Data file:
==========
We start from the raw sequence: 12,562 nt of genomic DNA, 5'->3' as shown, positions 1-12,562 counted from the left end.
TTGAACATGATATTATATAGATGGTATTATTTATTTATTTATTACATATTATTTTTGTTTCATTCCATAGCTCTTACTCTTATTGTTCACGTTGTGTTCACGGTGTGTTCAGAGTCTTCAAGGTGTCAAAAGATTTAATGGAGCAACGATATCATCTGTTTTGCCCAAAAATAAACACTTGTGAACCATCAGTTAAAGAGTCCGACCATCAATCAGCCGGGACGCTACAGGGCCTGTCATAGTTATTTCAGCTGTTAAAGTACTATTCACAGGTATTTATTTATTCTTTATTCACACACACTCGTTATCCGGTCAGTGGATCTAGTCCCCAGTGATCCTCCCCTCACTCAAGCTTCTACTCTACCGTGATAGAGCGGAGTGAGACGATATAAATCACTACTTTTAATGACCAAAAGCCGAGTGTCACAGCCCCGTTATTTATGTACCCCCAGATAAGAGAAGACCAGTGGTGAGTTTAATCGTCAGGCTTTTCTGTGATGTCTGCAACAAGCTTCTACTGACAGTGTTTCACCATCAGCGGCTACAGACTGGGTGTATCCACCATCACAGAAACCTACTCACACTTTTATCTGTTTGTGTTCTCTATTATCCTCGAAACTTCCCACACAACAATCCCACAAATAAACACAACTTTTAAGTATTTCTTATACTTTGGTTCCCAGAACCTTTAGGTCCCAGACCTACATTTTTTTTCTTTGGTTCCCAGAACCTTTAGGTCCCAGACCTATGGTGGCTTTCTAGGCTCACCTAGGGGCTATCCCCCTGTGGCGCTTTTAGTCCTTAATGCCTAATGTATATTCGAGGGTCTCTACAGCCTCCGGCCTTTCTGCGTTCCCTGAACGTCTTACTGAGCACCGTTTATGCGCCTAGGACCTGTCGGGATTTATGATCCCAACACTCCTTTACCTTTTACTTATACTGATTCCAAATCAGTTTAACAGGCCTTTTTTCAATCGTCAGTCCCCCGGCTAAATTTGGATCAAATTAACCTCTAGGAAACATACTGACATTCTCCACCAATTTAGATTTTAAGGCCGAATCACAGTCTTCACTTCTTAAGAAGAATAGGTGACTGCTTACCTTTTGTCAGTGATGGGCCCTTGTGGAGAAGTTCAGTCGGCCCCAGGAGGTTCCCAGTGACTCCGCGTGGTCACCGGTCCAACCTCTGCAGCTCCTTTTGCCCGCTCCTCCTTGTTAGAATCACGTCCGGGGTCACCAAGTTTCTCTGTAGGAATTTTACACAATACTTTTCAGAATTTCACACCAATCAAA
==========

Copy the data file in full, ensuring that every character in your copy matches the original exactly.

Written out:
We start from the raw sequence: 12,562 nt of genomic DNA, 5'->3' as shown, positions 1-12,562 counted from the left end.
TTGAACATGATATTATATAGATGGTATTATTTATTTATTTATTACATATTATTTTTGTTTCATTCCATAGCTCTTACTCTTATTGTTCACGTTGTGTTCACGGTGTGTTCAGAGTCTTCAAGGTGTCAAAAGATTTAATGGAGCAACGATATCATCTGTTTTGCCCAAAAATAAACACTTGTGAACCATCAGTTAAAGAGTCCGACCATCAATCAGCCGGGACGCTACAGGGCCTGTCATAGTTATTTCAGCTGTTAAAGTACTATTCACAGGTATTTATTTATTCTTTATTCACACACACTCGTTATCCGGTCAGTGGATCTAGTCCCCAGTGATCCTCCCCTCACTCAAGCTTCTACTCTACCGTGATAGAGCGGAGTGAGACGATATAAATCACTACTTTTAATGACCAAAAGCCGAGTGTCACAGCCCCGTTATTTATGTACCCCCAGATAAGAGAAGACCAGTGGTGAGTTTAATCGTCAGGCTTTTCTGTGATGTCTGCAACAAGCTTCTACTGACAGTGTTTCACCATCAGCGGCTACAGACTGGGTGTATCCACCATCACAGAAACCTACTCACACTTTTATCTGTTTGTGTTCTCTATTATCCTCGAAACTTCCCACACAACAATCCCACAAATAAACACAACTTTTAAGTATTTCTTATACTTTGGTTCCCAGAACCTTTAGGTCCCAGACCTACATTTTTTTTCTTTGGTTCCCAGAACCTTTAGGTCCCAGACCTATGGTGGCTTTCTAGGCTCACCTAGGGGCTATCCCCCTGTGGCGCTTTTAGTCCTTAATGCCTAATGTATATTCGAGGGTCTCTACAGCCTCCGGCCTTTCTGCGTTCCCTGAACGTCTTACTGAGCACCGTTTATGCGCCTAGGACCTGTCGGGATTTATGATCCCAACACTCCTTTACCTTTTACTTATACTGATTCCAAATCAGTTTAACAGGCCTTTTTTCAATCGTCAGTCCCCCGGCTAAATTTGGATCAAATTAACCTCTAGGAAACATACTGACATTCTCCACCAATTTAGATTTTAAGGCCGAATCACAGTCTTCACTTCTTAAGAAGAATAGGTGACTGCTTACCTTTTGTCAGTGATGGGCCCTTGTGGAGAAGTTCAGTCGGCCCCAGGAGGTTCCCAGTGACTCCGCGTGGTCACCGGTCCAACCTCTGCAGCTCCTTTTGCCCGCTCCTCCTTGTTAGAATCACGTCCGGGGTCACCAAGTTTCTCTGTAGGAATTTTACACAATACTTTTCAGAATTTCACACCAATCAAA